Garage circuit


Postby geome » Thu Jan 13, 2011 11:24 pm

I am fitting a circuit into a new garage 7 double sockets + lighting
What is the best circuit to use a 32amp ring main or 20 amp radial.
If I use a 32amp ring main with a new CU in the garage connected to a 32amp Mcb what size circuit breaker should this be connected to in the main house CU
Last edited by geome on Fri Jan 14, 2011 11:24 pm, edited 1 time in total.
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Postby kbrownie » Fri Jan 14, 2011 8:25 pm

What equipment will be used on the socket-outlets?
and where in the UK do you live?
Are you aware of what notifiable work is and part p of building regs and any knowledge regarding BS7671:2008?
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Postby sparx » Sat Jan 15, 2011 6:44 pm

What KB said plus can you produce test certs for the work?
All work outside the main house notifiable to LABC by law.
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Postby geome » Sat Jan 15, 2011 11:06 pm

As I understand it the work will not require notification as it is an attached garage and I have decided to extend part of the original ring circuit into the garage.
THANKS FOR ALL YOUR " HELP? " :evil: :twisted: :lol: :lol:
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Postby ericmark » Sun Jan 16, 2011 9:38 am

Forgetting for moment the law and Part P one needs to consider what you will use in a garage.
If we consider a welding set at 140A output then that will be at approx 32 volt so without considering in rush you will need a 20A supply (Ohms law). So allowing for in rush maybe a little over that.
You are going to fit a consumer unit and you don't want to lose the lights when power trips so the max trip size in the garage consumer unit must be smaller than the one in the house consumer unit.
So if the make of consumer unit will allow you to fit a B25 MCB in garage then using a B32 in house is OK. However if B32 is used in garage then house needs to be B40.

However other than a welding set most other garage items will use less than 13A. In fact I have seen many garages feed with a 13A fuse in a fused connection unit in house and with garage lights feed with a switched fused connection unit with 3A fuse fitted and no garage consumer unit. And all drills, battery charges and other garage type appliances have worked A1.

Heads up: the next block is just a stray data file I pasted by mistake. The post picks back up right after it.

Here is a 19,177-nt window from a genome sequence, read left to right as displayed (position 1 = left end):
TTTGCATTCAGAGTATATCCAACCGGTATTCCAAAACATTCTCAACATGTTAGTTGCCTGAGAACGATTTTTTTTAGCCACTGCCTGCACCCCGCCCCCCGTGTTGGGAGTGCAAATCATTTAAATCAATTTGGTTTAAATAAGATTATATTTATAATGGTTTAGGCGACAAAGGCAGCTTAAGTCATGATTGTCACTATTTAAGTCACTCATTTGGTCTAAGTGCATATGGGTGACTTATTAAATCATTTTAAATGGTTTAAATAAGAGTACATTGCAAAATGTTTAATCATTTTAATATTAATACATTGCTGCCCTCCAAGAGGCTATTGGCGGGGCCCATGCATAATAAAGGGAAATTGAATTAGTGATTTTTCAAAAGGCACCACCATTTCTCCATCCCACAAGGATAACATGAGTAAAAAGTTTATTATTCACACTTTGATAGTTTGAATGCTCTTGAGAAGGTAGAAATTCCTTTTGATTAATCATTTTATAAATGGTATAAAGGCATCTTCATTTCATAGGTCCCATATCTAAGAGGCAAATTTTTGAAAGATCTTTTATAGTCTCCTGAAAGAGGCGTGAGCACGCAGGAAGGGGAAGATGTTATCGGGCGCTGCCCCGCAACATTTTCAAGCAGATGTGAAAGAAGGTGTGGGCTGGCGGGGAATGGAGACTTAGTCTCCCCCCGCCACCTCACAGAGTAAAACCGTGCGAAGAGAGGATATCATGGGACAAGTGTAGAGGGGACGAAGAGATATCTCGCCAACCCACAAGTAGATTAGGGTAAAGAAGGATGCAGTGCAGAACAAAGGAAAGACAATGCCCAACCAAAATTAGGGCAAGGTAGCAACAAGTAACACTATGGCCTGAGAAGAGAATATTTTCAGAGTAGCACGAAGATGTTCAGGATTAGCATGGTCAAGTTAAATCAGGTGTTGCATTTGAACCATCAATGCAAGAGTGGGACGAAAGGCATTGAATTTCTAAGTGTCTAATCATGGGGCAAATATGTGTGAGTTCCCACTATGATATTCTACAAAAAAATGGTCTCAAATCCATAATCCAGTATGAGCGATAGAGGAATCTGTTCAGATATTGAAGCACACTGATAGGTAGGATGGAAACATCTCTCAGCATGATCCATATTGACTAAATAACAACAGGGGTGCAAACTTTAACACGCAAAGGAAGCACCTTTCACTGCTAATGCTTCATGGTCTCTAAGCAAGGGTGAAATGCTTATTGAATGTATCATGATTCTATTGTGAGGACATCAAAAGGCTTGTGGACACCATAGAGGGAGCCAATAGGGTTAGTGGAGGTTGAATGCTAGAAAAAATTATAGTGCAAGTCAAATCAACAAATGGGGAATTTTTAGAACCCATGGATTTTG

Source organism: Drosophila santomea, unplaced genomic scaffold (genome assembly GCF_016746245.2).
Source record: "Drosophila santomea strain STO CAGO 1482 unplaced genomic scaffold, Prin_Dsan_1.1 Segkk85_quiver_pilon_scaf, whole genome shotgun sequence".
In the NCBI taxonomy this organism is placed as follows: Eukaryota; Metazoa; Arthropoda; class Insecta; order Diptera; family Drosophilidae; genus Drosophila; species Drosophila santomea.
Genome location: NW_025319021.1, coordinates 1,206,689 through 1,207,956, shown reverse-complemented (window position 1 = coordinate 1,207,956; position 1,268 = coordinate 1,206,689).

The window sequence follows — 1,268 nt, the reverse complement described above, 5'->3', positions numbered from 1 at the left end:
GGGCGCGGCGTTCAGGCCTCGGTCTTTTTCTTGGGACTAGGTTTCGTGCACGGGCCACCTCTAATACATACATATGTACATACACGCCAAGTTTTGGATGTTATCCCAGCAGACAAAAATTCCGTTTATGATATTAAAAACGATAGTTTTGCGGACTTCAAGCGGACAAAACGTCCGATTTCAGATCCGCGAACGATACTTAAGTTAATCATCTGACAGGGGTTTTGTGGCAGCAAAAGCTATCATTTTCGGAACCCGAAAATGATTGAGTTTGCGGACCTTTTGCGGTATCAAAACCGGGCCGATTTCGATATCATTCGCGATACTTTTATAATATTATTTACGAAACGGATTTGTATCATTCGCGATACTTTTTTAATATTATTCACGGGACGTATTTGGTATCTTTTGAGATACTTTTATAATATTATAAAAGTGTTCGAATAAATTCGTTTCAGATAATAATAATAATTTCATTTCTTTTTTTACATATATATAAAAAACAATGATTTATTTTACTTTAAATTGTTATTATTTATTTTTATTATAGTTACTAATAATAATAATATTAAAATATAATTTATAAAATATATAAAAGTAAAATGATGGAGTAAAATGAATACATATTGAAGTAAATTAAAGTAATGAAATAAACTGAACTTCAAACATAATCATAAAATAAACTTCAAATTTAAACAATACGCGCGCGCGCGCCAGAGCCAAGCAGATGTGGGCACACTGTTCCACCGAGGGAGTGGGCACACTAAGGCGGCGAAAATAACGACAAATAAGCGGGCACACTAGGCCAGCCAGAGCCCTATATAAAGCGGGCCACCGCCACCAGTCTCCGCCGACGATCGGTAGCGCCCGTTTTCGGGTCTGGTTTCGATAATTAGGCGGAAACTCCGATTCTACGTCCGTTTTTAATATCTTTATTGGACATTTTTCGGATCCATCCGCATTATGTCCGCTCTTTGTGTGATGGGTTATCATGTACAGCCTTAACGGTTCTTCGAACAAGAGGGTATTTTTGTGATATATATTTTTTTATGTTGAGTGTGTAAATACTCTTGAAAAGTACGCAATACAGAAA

So the big question is do you want to weld? Personally unless your a welder the problems welding on cars for most DIY people mean it is not worth setting up the garage to be able to weld and in most cases a 13A supply is enough.

However now we return to Part P and the law. The LABC charge over £100 for you to do the work and as a result likely cheaper not to DIY. If not DIY then best option is to ask the guy doing the job what he thinks.
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Postby BLAKEY1963 » Sun Jan 16, 2011 12:11 pm

GEOME

AS kb , sparx and eric have commented about part p , i would check again with your local authority building control , what the situation is
just to be sure.


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Postby kbrownie » Mon Jan 17, 2011 12:55 pm

[quote="geome"]As I understand it the work will not require notification as it is an attached garage and I have decided to extend part of the original ring circuit into the garage.
THANKS FOR ALL YOUR " HELP? " :evil: :twisted: :lol: :lol:[/quote]
You said you were connecting a new CU in garage.
If you are now extending the circuit, you need to be sure you are not going to overload the circuit with industrial like equipment.
You also need to add rcd protection to this circuit, if this is not already supplied at your CU.
This will still need to be inspected and tested, and at least a minor works cert, should be issued.
This will be for every circuit you extend/add to.
So your lights as well.
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Postby jimmy_one_ball » Sun Feb 06, 2011 12:45 am

As a guide to the type of socket outlet circuit you can look at the square metres of floor space of your garage

0 - 50 sq.m = 20A 2.5mm radial circuit

50 - 75 sq.m = 32A 4.0mm radial circuit

75 - 100 sq.m = 32A 2.5mm ring circuit

I'm guessing the first option will be more appropriate in which case 20A for the sockets and 6A for the lights in the garage CU with an RCD type main switch fed by a 4.0mm cable from the CU in the house protected by a 25A MCB

That is making a lot of assumptions regarding the methods of installation and length of run, cable grouping, ambient temperature etc however will more than likely be the case

Just bear in mind you'll have a hell of a job getting someone else to certify it unless you have a periodic inspection done afterwards
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